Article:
Two movements approach change in Judaism in different ways. Orthodoxy constructs a myth according to which change does not occur, at least consciously, in the halachic process. It is imposed from without, sure, by social forces and non-Jewish perfidy, but never by poskim themselves for the purpose of change itself. 

Conservative Judaism claims that they have the steering wheel of halachic change in their hands and turn it only when moral considerations become urgent and primary. The Bandaid must be ripped off at some point when the gap between moral reality and halachic text becomes too great to bear. This is painful, as can be seen from this teshuvah, where – even in egalitarian synagogues – the number of women wearing tallis and tefillin are few and far between. A halachic change was made for moral reasons, and it was painful but necessary.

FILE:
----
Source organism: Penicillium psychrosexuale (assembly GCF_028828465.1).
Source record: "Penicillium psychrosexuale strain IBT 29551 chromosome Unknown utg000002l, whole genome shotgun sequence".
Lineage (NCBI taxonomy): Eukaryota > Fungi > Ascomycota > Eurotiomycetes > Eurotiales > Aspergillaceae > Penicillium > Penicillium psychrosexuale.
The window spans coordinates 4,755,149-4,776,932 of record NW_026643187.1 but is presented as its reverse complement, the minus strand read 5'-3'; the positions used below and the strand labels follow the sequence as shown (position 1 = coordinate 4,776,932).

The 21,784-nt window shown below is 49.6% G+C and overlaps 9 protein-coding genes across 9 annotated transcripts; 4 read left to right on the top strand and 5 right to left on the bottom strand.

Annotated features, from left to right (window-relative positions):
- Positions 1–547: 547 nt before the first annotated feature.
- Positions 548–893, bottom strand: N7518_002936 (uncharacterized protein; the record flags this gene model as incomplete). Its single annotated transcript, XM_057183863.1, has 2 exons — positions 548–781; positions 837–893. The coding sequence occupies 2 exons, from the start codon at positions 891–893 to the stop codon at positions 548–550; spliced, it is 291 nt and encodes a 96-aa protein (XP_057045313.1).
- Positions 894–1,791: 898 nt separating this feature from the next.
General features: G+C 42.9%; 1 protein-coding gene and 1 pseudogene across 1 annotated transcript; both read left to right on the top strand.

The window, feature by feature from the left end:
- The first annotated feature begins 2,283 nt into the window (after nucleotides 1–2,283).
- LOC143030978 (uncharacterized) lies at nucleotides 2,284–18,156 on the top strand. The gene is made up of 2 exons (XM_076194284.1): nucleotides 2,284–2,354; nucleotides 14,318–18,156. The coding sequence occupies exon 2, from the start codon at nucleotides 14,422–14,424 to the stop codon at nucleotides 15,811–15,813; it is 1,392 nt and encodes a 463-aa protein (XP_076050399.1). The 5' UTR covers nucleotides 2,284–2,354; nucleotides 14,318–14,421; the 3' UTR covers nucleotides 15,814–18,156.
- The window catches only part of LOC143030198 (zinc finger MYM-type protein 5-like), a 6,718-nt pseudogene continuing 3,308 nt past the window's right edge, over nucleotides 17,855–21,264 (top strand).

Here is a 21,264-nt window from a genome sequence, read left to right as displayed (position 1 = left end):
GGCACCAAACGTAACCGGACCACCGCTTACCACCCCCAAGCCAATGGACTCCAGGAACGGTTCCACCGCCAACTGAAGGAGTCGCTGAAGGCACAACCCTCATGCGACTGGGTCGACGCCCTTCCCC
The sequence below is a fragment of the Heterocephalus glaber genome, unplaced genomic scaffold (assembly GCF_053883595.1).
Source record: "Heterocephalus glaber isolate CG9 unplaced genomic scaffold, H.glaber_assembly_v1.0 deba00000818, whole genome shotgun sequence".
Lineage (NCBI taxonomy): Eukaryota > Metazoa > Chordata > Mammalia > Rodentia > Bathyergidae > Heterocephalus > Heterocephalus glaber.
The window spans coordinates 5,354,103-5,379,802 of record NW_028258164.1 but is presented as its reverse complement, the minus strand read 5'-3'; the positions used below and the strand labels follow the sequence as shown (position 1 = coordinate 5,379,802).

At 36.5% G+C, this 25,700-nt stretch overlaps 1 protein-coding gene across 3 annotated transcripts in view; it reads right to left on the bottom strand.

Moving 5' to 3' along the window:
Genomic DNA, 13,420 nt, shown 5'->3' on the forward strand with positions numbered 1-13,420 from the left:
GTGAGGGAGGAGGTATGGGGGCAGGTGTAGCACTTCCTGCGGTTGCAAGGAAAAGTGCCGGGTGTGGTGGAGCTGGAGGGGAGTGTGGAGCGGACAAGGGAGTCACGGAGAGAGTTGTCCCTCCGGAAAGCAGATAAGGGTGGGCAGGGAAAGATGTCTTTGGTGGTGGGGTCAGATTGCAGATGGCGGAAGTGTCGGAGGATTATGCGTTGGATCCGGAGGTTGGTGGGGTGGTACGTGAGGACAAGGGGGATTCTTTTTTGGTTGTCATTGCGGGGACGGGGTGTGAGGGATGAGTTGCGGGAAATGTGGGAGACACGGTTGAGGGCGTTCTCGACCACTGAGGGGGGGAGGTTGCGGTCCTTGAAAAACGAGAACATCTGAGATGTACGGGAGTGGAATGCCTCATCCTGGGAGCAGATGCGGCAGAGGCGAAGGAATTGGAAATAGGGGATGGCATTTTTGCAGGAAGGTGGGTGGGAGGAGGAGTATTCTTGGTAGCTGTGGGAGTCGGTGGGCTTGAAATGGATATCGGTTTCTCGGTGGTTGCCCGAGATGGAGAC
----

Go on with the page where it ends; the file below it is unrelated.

Orthodoxy deals pain, too, but in a different way – to classes of people excluded from the halachic process. People change faster than Orthodox halachah. Gays and lesbians and women are two obvious groups that are considered only very slowly.

Pain is part of life, and I don’t think either of these groups has a monopoly on it, or – conversely – a magic formula to avoid it. You pays your synagogue dues and you takes your choice.